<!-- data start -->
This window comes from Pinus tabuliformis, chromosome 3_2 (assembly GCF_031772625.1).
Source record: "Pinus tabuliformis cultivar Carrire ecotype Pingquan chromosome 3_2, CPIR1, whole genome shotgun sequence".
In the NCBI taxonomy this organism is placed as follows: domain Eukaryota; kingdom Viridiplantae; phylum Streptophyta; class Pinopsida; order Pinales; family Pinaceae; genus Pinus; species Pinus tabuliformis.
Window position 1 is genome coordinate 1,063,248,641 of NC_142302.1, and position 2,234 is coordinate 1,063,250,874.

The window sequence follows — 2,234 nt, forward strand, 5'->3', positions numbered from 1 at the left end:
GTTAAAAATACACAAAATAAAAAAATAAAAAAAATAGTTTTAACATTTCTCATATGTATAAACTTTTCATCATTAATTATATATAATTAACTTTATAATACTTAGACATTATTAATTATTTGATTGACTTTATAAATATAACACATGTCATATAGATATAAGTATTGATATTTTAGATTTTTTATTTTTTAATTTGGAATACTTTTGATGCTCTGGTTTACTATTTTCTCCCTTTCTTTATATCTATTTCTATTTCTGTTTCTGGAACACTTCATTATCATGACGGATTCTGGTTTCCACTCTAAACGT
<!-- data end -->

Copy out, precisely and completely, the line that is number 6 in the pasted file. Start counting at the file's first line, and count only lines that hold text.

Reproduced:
GTTAAAAATACACAAAATAAAAAAATAAAAAAAATAGTTTTAACATTTCTCATATGTATAAACTTTTCATCATTAATTATATATAATTAACTTTATAATACTTAGACATTATTAATTATTTGATTGACTTTATAAATATAACACATGTCATATAGATATAAGTATTGATATTTTAGATTTTTTATTTTTTAATTTGGAATACTTTTGATGCTCTGGTTTACTATTTTCTCCCTTTCTTTATATCTATTTCTATTTCTGTTTCTGGAACACTTCATTATCATGACGGATTCTGGTTTCCACTCTAAACGT